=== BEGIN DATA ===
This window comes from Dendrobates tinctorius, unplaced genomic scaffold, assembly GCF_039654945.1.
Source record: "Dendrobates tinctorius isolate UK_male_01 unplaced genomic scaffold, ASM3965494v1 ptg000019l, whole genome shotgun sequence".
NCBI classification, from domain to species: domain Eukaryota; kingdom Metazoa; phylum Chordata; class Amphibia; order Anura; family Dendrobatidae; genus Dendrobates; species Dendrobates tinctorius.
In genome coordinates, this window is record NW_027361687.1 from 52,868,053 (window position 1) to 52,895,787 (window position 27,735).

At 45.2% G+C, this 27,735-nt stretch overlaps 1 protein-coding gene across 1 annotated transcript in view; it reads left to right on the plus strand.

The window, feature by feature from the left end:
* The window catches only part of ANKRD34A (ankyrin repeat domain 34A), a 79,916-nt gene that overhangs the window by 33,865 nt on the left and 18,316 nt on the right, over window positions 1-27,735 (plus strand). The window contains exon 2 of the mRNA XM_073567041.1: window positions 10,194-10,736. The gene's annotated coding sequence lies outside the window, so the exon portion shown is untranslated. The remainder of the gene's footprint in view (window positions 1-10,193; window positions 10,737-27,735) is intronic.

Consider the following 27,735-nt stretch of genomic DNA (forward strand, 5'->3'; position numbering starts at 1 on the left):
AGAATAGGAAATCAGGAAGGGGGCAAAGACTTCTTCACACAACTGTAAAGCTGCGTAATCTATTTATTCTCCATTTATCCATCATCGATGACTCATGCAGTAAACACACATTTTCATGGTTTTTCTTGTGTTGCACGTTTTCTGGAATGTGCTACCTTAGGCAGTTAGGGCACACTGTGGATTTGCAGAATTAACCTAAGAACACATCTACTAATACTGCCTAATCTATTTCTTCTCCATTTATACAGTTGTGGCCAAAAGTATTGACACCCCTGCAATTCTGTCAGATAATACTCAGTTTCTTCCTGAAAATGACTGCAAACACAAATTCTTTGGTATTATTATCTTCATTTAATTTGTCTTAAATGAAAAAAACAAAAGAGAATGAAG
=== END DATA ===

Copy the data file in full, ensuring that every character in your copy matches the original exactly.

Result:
This window comes from Dendrobates tinctorius, unplaced genomic scaffold, assembly GCF_039654945.1.
Source record: "Dendrobates tinctorius isolate UK_male_01 unplaced genomic scaffold, ASM3965494v1 ptg000019l, whole genome shotgun sequence".
NCBI classification, from domain to species: domain Eukaryota; kingdom Metazoa; phylum Chordata; class Amphibia; order Anura; family Dendrobatidae; genus Dendrobates; species Dendrobates tinctorius.
In genome coordinates, this window is record NW_027361687.1 from 52,868,053 (window position 1) to 52,895,787 (window position 27,735).

At 45.2% G+C, this 27,735-nt stretch overlaps 1 protein-coding gene across 1 annotated transcript in view; it reads left to right on the plus strand.

The window, feature by feature from the left end:
* The window catches only part of ANKRD34A (ankyrin repeat domain 34A), a 79,916-nt gene that overhangs the window by 33,865 nt on the left and 18,316 nt on the right, over window positions 1-27,735 (plus strand). The window contains exon 2 of the mRNA XM_073567041.1: window positions 10,194-10,736. The gene's annotated coding sequence lies outside the window, so the exon portion shown is untranslated. The remainder of the gene's footprint in view (window positions 1-10,193; window positions 10,737-27,735) is intronic.

Consider the following 27,735-nt stretch of genomic DNA (forward strand, 5'->3'; position numbering starts at 1 on the left):
AGAATAGGAAATCAGGAAGGGGGCAAAGACTTCTTCACACAACTGTAAAGCTGCGTAATCTATTTATTCTCCATTTATCCATCATCGATGACTCATGCAGTAAACACACATTTTCATGGTTTTTCTTGTGTTGCACGTTTTCTGGAATGTGCTACCTTAGGCAGTTAGGGCACACTGTGGATTTGCAGAATTAACCTAAGAACACATCTACTAATACTGCCTAATCTATTTCTTCTCCATTTATACAGTTGTGGCCAAAAGTATTGACACCCCTGCAATTCTGTCAGATAATACTCAGTTTCTTCCTGAAAATGACTGCAAACACAAATTCTTTGGTATTATTATCTTCATTTAATTTGTCTTAAATGAAAAAAACAAAAGAGAATGAAG